Wednesday, March 09, 2016

MIT Open Courseware -- on the Internet or a mirror site near you

The grandaddy of online education is 15 years old.

MIT's Open Courseware project (OCW) has been offering free, open courseware under a Creative Commons licence for 15 years. About 2/3 of tenure track faculty at MIT have put material from over 2,300 courses online and they are viewed by over 1.5 million unique visitors per month (monthly statistics here).

There are courses from 31 departments and it is not all engineering and science -- the schools of Management, Humanities, Arts, and Social Sciences and Architecture and Planning all have OCW courses.

The format varies from course to course, each offering at least one and perhaps all of the following: video/audio lectures, student work, lecture notes, assessments, online textbooks or interactive simulations.

OCW users are pleased -- 80% rate OCW's impact as extremely positive or positive, 96% of educators say the site has/will help improve courses and 96% of visitors would recommend the site. (My guess is that these figures are dependent upon which course the person had taken since the quality and quantity of material varies from course to course).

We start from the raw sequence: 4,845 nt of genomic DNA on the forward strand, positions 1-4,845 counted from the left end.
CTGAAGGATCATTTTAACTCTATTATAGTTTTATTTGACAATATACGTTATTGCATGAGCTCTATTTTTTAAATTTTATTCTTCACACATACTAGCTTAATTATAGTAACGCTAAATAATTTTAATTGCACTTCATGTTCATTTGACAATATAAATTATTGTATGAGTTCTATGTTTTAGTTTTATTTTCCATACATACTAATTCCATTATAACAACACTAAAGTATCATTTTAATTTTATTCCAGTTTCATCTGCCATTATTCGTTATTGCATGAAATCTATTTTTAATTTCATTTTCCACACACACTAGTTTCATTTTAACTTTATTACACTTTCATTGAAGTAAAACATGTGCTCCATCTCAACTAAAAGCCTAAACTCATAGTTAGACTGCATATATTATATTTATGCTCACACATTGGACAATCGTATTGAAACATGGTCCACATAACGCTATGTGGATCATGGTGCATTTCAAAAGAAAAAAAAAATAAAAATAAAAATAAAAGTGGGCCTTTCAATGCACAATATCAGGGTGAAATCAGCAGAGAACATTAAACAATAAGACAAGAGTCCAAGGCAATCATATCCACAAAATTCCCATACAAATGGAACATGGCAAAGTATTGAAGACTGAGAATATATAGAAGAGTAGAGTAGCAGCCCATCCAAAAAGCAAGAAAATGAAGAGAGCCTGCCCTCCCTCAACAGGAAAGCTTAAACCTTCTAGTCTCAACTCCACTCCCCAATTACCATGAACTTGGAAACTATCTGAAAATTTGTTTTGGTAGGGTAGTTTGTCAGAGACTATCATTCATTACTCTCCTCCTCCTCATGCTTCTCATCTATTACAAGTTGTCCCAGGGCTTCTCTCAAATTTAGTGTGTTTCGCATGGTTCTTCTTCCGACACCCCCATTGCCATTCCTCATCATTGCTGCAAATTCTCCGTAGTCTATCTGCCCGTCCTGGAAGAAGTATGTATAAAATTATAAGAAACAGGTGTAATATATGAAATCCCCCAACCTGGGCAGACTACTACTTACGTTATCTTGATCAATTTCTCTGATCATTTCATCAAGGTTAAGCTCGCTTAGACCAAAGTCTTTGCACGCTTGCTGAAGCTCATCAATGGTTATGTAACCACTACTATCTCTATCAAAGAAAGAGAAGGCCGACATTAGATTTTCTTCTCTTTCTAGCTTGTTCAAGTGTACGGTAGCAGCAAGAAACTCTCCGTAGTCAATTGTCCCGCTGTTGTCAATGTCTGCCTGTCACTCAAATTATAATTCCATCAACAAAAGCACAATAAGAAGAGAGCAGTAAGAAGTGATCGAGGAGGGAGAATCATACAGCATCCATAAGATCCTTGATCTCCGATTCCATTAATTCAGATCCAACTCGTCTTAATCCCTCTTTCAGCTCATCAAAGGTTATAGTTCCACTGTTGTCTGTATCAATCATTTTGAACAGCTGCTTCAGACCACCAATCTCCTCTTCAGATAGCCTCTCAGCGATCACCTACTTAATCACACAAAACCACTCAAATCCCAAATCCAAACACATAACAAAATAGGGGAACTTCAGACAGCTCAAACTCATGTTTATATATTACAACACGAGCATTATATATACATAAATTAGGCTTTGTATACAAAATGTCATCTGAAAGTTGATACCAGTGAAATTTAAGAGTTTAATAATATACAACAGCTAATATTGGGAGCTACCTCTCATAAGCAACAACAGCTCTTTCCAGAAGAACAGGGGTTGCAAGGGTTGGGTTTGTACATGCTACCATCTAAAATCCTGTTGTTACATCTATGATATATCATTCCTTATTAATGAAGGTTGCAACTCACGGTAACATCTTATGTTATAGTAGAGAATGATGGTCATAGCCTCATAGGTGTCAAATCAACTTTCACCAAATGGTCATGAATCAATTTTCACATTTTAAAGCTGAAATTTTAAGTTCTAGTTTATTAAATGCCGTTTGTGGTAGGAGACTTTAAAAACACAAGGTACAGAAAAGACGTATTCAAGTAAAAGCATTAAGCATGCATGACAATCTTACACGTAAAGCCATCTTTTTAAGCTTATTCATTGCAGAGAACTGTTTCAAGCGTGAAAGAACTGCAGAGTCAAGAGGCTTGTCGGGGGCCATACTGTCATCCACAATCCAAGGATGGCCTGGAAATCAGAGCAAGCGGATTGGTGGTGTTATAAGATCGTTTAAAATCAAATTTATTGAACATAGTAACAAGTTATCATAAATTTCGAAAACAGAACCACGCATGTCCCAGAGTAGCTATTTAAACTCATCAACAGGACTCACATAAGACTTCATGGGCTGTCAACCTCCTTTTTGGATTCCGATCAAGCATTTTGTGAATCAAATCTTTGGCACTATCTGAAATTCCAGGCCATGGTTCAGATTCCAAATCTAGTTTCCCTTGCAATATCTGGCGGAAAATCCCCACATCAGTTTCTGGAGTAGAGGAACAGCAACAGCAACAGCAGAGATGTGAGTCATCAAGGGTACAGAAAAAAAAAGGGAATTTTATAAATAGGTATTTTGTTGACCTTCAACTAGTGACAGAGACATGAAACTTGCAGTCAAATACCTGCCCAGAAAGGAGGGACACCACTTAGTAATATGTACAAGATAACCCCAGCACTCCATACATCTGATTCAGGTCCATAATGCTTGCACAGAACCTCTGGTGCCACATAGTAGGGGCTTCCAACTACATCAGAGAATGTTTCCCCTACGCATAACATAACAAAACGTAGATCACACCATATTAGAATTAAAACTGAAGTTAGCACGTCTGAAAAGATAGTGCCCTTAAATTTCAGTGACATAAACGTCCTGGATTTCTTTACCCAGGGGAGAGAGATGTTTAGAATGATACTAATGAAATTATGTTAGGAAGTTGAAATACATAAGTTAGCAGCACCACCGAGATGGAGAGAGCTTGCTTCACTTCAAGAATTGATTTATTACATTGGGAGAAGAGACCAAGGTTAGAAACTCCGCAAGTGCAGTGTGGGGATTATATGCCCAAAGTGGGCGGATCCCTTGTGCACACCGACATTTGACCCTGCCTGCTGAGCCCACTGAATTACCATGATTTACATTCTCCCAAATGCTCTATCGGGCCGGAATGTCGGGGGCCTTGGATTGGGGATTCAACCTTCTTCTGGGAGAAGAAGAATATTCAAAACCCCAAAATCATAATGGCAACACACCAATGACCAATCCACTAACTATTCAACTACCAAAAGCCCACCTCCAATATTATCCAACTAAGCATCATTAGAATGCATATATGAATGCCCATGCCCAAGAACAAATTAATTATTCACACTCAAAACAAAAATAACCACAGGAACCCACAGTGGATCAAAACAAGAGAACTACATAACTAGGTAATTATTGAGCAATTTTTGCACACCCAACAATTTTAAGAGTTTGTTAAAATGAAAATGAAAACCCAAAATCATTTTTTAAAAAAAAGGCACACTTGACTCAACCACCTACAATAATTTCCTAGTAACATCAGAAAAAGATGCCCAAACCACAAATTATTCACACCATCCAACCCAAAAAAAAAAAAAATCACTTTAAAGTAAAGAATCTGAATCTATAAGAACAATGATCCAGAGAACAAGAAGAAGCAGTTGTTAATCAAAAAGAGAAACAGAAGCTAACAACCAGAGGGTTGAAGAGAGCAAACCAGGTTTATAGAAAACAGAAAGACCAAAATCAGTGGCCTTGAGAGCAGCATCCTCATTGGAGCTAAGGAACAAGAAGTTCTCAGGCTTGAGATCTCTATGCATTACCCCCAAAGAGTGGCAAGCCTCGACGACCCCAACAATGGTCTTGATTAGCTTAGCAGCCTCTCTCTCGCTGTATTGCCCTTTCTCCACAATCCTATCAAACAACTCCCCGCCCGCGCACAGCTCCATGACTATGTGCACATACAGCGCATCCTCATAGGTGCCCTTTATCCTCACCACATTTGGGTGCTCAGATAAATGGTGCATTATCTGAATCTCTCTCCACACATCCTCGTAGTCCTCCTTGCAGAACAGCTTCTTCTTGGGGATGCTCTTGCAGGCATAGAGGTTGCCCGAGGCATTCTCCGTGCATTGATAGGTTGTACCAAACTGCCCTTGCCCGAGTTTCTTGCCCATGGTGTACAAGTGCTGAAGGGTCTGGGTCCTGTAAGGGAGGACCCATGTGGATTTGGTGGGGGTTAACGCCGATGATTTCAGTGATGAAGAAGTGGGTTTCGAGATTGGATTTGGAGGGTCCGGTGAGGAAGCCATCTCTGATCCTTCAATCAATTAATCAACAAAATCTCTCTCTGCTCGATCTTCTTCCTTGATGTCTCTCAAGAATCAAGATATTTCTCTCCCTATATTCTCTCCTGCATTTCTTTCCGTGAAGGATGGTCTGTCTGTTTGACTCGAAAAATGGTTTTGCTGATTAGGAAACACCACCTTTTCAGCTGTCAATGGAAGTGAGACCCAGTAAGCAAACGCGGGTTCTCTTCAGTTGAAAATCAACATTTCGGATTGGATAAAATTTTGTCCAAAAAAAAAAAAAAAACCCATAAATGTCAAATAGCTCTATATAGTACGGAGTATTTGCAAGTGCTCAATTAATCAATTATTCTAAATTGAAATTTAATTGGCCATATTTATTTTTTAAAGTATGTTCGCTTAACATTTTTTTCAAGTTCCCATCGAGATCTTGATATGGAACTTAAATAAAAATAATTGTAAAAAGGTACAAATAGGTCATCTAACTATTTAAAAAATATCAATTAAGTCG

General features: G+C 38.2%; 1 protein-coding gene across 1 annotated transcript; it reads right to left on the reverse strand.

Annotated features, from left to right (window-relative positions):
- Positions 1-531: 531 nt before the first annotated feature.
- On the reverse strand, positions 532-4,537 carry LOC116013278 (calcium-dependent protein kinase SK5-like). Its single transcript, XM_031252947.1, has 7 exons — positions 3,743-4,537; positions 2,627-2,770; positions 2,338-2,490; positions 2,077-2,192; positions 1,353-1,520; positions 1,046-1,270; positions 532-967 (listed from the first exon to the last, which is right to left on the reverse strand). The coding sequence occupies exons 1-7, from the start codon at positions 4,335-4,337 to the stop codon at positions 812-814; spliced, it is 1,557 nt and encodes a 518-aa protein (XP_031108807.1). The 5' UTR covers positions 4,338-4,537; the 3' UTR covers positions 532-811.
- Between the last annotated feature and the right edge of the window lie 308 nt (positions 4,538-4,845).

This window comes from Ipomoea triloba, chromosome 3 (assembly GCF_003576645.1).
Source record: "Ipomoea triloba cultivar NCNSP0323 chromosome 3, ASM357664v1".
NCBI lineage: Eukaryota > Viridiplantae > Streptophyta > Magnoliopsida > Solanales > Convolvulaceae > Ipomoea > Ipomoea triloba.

The most appealing facet of OCW for me is their Mirror Site Program, which provides copies of their Web site to non-profit educational organizations that have significant challenges to Internet accessibility, inadequate Internet infrastructure, or prohibitive Internet costs.

A mirror site requires a computer with a terabyte of storage that should be accessible by students and faculty from lab or over a local area network or intranet. The courseware is regularly updated, so someone has to be available for a download every week or so and to coordinate with OCW. They recommend an Internet connection of at least 1 mbit/second for updates. The initial install (about 600 gigabytes) is typically from a portable hard drive supplied by MIT.

They currently have 368 registered mirror sites around the world (about 80% in sub-Saharan Africa) and, while most of the material is English, selected courses have been translated into at least ten languages. For example, there are 94 in Spanish.

Most courses are in English, but some have been translated.

Translation is less important for university-level courses than for primary or secondary school since university students can often read and speak English; however, MIT would be happy for others to contribute translations.

Don't forget that the OCW system and course content are under a Creative Commons license, and they encourage people to replicate the material. For example, several copies could be made available in labs run by different departments within a university and at many universities within a nation.

If you are fortunate enough to have Internet connectivity, you can browse the site and course material online. If not, consider setting up a mirror site -- contact Yvonne Ng at MIT. If you do, keep me in the loop and let me know if I can help.

See this companion post on the Khan Academy educational site, which is also available off line.